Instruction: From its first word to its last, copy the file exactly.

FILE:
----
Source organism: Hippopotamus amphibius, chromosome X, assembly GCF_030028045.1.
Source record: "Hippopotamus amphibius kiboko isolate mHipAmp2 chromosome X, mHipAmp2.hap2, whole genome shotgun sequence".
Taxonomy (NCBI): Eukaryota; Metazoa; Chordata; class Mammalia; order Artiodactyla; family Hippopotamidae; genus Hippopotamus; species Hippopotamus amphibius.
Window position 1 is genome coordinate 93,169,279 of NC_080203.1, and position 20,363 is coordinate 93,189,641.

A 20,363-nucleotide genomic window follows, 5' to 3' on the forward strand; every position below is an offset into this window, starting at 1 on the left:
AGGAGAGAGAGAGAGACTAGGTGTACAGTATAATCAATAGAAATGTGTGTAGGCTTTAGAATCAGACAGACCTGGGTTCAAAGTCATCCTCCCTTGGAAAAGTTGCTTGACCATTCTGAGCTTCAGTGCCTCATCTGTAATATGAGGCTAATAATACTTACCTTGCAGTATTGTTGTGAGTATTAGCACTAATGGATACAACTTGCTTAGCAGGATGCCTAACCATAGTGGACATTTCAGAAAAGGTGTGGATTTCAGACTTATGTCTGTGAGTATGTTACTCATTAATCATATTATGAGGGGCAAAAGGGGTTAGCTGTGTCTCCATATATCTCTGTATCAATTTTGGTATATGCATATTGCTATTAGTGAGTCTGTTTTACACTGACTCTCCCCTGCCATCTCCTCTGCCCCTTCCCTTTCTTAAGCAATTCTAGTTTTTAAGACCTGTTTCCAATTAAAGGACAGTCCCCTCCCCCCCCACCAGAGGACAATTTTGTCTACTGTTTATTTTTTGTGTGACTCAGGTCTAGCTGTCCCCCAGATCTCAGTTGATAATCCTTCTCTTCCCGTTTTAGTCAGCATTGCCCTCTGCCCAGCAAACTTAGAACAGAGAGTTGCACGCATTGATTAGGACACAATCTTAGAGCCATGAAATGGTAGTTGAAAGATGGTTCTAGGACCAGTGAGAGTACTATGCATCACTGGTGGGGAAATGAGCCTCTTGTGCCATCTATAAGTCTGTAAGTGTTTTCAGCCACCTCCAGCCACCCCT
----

Source organism: Hippopotamus amphibius, chromosome X, assembly GCF_030028045.1.
Source record: "Hippopotamus amphibius kiboko isolate mHipAmp2 chromosome X, mHipAmp2.hap2, whole genome shotgun sequence".
Taxonomy (NCBI): Eukaryota; Metazoa; Chordata; class Mammalia; order Artiodactyla; family Hippopotamidae; genus Hippopotamus; species Hippopotamus amphibius.
Window position 1 is genome coordinate 93,169,279 of NC_080203.1, and position 20,363 is coordinate 93,189,641.

A 20,363-nucleotide genomic window follows, 5' to 3' on the forward strand; every position below is an offset into this window, starting at 1 on the left:
AGGAGAGAGAGAGAGACTAGGTGTACAGTATAATCAATAGAAATGTGTGTAGGCTTTAGAATCAGACAGACCTGGGTTCAAAGTCATCCTCCCTTGGAAAAGTTGCTTGACCATTCTGAGCTTCAGTGCCTCATCTGTAATATGAGGCTAATAATACTTACCTTGCAGTATTGTTGTGAGTATTAGCACTAATGGATACAACTTGCTTAGCAGGATGCCTAACCATAGTGGACATTTCAGAAAAGGTGTGGATTTCAGACTTATGTCTGTGAGTATGTTACTCATTAATCATATTATGAGGGGCAAAAGGGGTTAGCTGTGTCTCCATATATCTCTGTATCAATTTTGGTATATGCATATTGCTATTAGTGAGTCTGTTTTACACTGACTCTCCCCTGCCATCTCCTCTGCCCCTTCCCTTTCTTAAGCAATTCTAGTTTTTAAGACCTGTTTCCAATTAAAGGACAGTCCCCTCCCCCCCCACCAGAGGACAATTTTGTCTACTGTTTATTTTTTGTGTGACTCAGGTCTAGCTGTCCCCCAGATCTCAGTTGATAATCCTTCTCTTCCCGTTTTAGTCAGCATTGCCCTCTGCCCAGCAAACTTAGAACAGAGAGTTGCACGCATTGATTAGGACACAATCTTAGAGCCATGAAATGGTAGTTGAAAGATGGTTCTAGGACCAGTGAGAGTACTATGCATCACTGGTGGGGAAATGAGCCTCTTGTGCCATCTATAAGTCTGTAAGTGTTTTCAGCCACCTCCAGCCACCCCT